Data Input

Selection Controls: Checkboxes, Radio Buttons, Switches, Select Lists, Comboboxes

Data Entry Controls: Text Entry, Bound-Entry Controls, Bootstrap Touchspin, Bootstrap Select, Left-Alignment or Right-Alignment

Selection Controls


You should choose a selection control pattern based on the number of choices available to the user.

  • Use Radio Buttons or Checkboxes when you need to select from two to five known choices.
  • When there are more than five choices, when layout space is limited, or when there are variable choices, use a Select List.
  • Use a Switch input to allow the user to toggle between enabled and disabled states.

Implement these patterns in a well-structured layout to avoid visual clutter.



You should use Checkboxes when users need to select one or more items from a list of known options. When possible, arrange Checkboxes vertically to facilitate easy visual scanning. If there are many items and labels are short, use a multi-column grid arrangement to save vertical space.

If necessary, you can nest other controls within a Checkbox item. Enable and disable nested options when the user selects or unselects a check box.

Checkbox Usage

  1. Checkboxes arranged in a two-column grid to conserve vertical space
  2. Checkboxes with nested controls

Radio Buttons

Radio Buttons allow users to make mutually exclusive selections. You must include more than one Radio button in a group, and only one selection can be active at a time.

To allow users to select a null option, use “None” or a similar term to represent that choice.

You may arrange Radio Buttons vertically or horizontally according to your preference. However, vertically-arranged Radio Buttons are easier for users to scan.

Like Checkboxes, you can use Radio Buttons to nest other controls , following the same guidelines for enabling or disabling options.

As a general rule, you shouldn’t use Radio Buttons when more than two to five options are available or if there are space constraints. In these cases, try using a Select List instead.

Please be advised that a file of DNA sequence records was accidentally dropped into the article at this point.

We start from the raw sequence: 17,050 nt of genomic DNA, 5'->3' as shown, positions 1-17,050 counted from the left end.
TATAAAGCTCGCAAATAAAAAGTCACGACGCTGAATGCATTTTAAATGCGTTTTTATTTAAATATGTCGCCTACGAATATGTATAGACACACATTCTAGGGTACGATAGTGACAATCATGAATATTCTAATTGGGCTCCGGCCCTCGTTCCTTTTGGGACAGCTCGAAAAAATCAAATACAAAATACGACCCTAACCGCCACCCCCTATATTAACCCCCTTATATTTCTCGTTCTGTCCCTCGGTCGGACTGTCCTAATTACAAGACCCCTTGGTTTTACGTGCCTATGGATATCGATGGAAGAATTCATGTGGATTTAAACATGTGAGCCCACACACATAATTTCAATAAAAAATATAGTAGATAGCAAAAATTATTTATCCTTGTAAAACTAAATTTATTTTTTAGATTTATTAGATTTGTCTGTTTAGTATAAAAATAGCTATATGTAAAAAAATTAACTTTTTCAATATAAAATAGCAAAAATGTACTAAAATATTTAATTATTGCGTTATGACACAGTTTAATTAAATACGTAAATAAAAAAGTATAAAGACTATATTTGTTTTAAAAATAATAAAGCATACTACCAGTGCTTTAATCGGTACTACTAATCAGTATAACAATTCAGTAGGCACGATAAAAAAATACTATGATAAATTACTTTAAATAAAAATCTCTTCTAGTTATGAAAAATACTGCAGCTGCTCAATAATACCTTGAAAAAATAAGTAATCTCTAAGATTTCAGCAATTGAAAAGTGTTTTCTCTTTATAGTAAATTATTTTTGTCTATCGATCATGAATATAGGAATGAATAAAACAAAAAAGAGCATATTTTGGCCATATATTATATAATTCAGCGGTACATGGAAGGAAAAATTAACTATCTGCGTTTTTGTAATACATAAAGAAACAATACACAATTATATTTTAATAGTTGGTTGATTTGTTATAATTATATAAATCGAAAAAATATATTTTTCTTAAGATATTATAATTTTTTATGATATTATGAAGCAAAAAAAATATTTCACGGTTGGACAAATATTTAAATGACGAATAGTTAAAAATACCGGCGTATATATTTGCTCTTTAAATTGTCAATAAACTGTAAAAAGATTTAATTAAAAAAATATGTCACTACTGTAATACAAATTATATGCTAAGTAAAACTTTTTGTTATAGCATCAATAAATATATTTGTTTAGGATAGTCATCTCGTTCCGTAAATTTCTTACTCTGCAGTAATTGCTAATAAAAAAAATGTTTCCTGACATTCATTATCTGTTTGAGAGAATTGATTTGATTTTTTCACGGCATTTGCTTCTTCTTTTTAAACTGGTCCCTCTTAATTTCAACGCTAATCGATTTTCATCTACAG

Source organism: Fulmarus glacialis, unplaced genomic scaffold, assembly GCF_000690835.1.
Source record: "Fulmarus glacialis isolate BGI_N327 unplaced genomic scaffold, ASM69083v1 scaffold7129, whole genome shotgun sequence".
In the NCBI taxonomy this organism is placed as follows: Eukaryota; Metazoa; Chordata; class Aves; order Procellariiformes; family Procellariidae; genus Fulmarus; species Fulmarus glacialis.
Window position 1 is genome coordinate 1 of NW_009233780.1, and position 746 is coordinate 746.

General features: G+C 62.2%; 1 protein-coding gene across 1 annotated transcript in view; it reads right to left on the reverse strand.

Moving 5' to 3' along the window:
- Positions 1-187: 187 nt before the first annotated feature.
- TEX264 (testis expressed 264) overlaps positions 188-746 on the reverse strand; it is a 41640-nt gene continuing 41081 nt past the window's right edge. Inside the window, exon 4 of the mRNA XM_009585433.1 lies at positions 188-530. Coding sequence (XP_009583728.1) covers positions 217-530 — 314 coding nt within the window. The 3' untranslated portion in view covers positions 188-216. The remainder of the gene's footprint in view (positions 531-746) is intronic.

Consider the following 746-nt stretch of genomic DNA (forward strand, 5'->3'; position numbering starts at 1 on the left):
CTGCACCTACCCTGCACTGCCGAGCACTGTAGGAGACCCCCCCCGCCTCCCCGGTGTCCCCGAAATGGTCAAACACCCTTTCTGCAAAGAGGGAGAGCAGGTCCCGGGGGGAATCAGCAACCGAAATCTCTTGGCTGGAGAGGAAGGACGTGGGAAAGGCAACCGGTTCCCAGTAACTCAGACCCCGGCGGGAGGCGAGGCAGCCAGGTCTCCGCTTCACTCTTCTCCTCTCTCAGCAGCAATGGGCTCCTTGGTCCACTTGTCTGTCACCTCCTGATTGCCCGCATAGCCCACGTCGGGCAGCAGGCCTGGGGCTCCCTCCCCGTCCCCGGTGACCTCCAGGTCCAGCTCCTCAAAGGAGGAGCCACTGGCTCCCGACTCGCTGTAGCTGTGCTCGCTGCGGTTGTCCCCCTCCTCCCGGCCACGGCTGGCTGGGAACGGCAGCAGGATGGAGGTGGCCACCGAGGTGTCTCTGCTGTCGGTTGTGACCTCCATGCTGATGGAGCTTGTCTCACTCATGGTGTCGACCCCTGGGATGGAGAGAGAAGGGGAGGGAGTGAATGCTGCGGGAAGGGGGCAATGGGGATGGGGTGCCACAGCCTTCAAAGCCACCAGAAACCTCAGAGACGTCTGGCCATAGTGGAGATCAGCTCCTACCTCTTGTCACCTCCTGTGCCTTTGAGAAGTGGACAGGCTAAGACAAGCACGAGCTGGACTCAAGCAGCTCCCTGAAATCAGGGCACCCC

Radio button Usage

  1. A horizontal group of Radio Buttons
  2. A vertical group of Radio Buttons with nested controls

On/Off Switches

Use an On/Off Switch when a user is presented with the binary choice to enable or disable some optional attribute or capability. In such a case, Switches are an excellent alternative to a single Checkbox or set of two Radio Buttons.

Since the Switch pattern is only used to enable or disable an attribute, you can simplify labeling when using a Switch by using only the name of the affected attribute. If the options you’re presenting to the user are anything other than “on” or “off,” you should use Radio Buttons instead of Switches.

Just like Radio Buttons and Checkboxes, Switches can be used to enable or disable a set of nested controls.

Switch Usage

Select Lists

You should use Select Lists when there are more than five known options, or when space is too limited for Radio Buttons. Select Lists should also be used when options are dynamic or variable.

PatternFly offers two types of select controls, Bootstrap Single Select and Bootstrap Multi Select.

When fewer than five options exist, you should use Radio Buttons or Checkboxes to display all options to the user simultaneously.

Bootstrap Single Select


A combobox allows users to type a value into the field or select a predefined option from the dropdown list. Comboboxes also support type-ahead features, where a filtered list of options is displayed as the user types. This makes it easier to select a preferred option when there are too many options to quickly scan the full list.

You should use a combobox in place of a single Select List when there are more than ten options.

Bootstrap Combobox

Data Entry Controls


You should choose a data entry control pattern that is optimized for the type of data a user will input. In some cases, users may need to select from a fixed set of options. In other cases, they may need to input a value directly.

  • Use bound-entry controls like the Datepicker, Timepicker, or Touchspin when entering strictly-typed data. This will reduce the need for field-level validation and prevent user input errors.

When implementing these patterns, you should take notice of the alignment of data. Consider data comparison and visual flow when deciding to left- or right-align data entry controls.


Text Entry

Right Aligned Labels

Text Fields are common, simple inputs for allowing a user to enter a string of characters from the keyboard. When using text fields in forms, the following are some factors to keep in mind.